Business owners who decided to hang tough through hard times while the Metro's second route was being built are seeing their patience pay off financially.
Trade increase following Green Line opening
DUBAI // For three years, many of the small restaurants and supermarkets near the Dubai Metro's Green Line stations endured a dramatic fall in business.
Some owners, unable to pay their rent, bailed out as bulldozers tore up the areas in front of their stores and partitions covered them from public view.
But some were determined to hold on and others even invested in the area, confident they would eventually benefit from the passing trade at a Green Line station.
Last Saturday the Metro's second line opened to the public, and with it came vindication: an immediate pick-up in trade.
At the Stop And Buy convenience store just metres from the Salah Al Din station in Deira, the shopkeeper Sharif Jaman says sales are up from about Dh2,000 a day during construction to an average of Dh10,000 a day over the past week.
While the Green Line was being built, the shop was obscured by the 5-metre tall station entrance that was taking shape.
"Since the Green Line opened our average daily sales have been around Dh10,000 and we are going to extend our opening times by three hours," says Mr Jaman, 39, from Bangladesh.
"The new owner hoped that when the Green Line opened business would get better.
"He was right. Before it opened our sales were around Dh2,000 a day, sometimes more but often less. There was too much loss before because there were very [few] customers.
"The new owner is very happy now. I am happy too. Maybe I will get a raise soon."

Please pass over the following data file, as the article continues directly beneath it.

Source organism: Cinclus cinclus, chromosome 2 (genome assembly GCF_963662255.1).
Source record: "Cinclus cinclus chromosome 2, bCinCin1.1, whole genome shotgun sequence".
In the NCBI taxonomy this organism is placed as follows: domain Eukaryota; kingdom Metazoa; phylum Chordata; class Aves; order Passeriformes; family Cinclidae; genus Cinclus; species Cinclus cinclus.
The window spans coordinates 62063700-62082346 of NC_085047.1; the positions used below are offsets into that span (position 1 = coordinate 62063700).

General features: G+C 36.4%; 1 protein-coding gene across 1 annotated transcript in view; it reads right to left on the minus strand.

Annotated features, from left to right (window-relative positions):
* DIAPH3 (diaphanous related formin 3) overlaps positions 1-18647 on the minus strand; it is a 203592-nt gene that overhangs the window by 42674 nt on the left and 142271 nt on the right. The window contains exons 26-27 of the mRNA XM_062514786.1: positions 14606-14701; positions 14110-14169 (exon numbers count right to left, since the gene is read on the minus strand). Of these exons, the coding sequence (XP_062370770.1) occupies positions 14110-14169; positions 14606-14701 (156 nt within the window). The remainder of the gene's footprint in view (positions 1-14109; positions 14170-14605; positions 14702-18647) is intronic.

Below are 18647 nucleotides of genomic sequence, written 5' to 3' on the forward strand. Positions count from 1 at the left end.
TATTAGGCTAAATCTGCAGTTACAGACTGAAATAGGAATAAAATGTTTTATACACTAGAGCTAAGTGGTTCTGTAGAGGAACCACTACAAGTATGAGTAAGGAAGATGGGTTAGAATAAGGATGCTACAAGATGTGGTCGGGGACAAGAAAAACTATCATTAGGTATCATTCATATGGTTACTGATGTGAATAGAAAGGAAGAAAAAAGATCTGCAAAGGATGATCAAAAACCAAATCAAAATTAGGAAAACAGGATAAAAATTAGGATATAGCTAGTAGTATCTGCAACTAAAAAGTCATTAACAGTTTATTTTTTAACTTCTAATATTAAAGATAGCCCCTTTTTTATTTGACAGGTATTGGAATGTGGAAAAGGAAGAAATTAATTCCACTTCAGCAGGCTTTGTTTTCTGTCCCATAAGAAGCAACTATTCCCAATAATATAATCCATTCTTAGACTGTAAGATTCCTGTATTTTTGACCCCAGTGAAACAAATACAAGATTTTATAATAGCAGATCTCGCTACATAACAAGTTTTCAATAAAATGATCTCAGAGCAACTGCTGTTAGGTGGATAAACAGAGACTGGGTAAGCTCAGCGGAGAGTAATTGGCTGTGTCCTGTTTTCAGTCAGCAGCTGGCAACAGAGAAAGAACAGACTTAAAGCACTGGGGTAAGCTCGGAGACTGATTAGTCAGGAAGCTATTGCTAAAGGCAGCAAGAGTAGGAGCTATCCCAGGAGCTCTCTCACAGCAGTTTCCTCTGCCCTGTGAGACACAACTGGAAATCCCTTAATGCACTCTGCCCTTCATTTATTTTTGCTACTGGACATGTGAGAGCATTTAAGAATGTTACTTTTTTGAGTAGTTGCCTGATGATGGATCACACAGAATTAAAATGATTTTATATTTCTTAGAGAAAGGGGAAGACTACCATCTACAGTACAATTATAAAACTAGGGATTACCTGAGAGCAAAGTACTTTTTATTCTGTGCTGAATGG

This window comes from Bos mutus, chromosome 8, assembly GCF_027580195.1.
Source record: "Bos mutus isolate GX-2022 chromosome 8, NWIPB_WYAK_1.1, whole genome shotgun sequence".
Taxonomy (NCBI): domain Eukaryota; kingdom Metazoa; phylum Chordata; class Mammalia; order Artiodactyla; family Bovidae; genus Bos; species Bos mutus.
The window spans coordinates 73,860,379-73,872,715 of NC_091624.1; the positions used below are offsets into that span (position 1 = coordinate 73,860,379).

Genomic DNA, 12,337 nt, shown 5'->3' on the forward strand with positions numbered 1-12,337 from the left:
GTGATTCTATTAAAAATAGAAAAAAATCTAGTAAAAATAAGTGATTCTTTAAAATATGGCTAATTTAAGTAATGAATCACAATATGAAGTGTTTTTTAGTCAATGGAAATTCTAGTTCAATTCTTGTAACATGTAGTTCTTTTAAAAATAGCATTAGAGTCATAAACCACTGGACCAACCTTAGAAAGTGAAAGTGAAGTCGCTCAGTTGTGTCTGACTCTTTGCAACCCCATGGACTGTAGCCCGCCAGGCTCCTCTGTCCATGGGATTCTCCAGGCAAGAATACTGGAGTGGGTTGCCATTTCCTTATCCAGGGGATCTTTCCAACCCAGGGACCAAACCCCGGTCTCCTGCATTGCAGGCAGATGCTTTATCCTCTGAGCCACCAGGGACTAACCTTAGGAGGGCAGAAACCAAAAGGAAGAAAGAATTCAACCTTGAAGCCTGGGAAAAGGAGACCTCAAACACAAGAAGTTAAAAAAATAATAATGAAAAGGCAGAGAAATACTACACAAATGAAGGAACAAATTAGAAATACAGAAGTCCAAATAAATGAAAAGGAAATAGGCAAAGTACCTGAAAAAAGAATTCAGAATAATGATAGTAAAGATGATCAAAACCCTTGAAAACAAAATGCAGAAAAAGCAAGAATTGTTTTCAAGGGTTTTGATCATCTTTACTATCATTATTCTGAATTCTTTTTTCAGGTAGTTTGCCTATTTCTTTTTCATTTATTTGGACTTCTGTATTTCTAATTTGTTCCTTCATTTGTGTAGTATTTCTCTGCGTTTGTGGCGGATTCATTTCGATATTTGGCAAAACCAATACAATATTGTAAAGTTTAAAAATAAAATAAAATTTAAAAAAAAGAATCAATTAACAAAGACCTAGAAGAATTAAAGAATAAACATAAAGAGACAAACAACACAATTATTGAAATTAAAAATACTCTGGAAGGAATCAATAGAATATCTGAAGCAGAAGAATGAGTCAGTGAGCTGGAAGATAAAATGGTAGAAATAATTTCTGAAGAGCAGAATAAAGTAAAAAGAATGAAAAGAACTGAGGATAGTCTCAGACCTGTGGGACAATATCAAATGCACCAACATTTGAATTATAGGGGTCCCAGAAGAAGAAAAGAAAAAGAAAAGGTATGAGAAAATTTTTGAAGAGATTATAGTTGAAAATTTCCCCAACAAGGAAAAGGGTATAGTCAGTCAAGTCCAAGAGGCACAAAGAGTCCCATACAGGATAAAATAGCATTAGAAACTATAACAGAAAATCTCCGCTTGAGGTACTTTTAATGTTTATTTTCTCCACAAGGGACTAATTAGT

Across the street at Al Sheraa Fisheries Restaurant, the Lebanese manager, Samir Najdy, 61, had been bracing for the business to be sold.
"When construction began we also lost our parking and the restaurant lost 50 per cent of its business because it couldn't be seen from the street," Mr Najdy says. "We were losing terribly.
"The owner wasn't encouraged to put any money in the business, but now that the Metro has opened here he has been encouraged.
"Sales at our sandwich stand have increased by 10 to 15 per cent, but sales at the restaurant haven't really increased because most of the people that take the Metro are not the kind of people that like to spend on a fish dinner. But we are hopeful.
"The Metro just opened so we are going to see what happens over the next five or six months. We are more hopeful now than before, but the problem remains that the Metro has covered 80 per cent of the restaurant's visibility from the street."
At Al Maya Supermarket just down the street from the station, a cashier says sales have increased dramatically.
"Before the Metro opened we would empty the registers only at 11.00 at night when we closed, but now we have to empty the registers by 7pm because the drawers can't hold all the cash," he said. "So yes, the Metro opening has definitely helped our business."
Many residents, workers and business owners along the Green Line's 22.5km route from the Creek past Palm Deira and the Airport Free Zone to Etisalat are pleased.
They say the Metro has made travelling in Dubai's oldest and most congested areas easier and far more appealing.
Manal Arada, 31, a Syrian corporate secretary who works in the Jebel Ali Free Zone and lives in Umm Suqeim, was at Al Reef Mall shopping for gifts to take home on annual leave next week.
"I spend most of my time at the other end of Dubai where the Red Line runs," Ms Arada said.
"But since the Green Line opened I have been discovering parts of Dubai I never came to."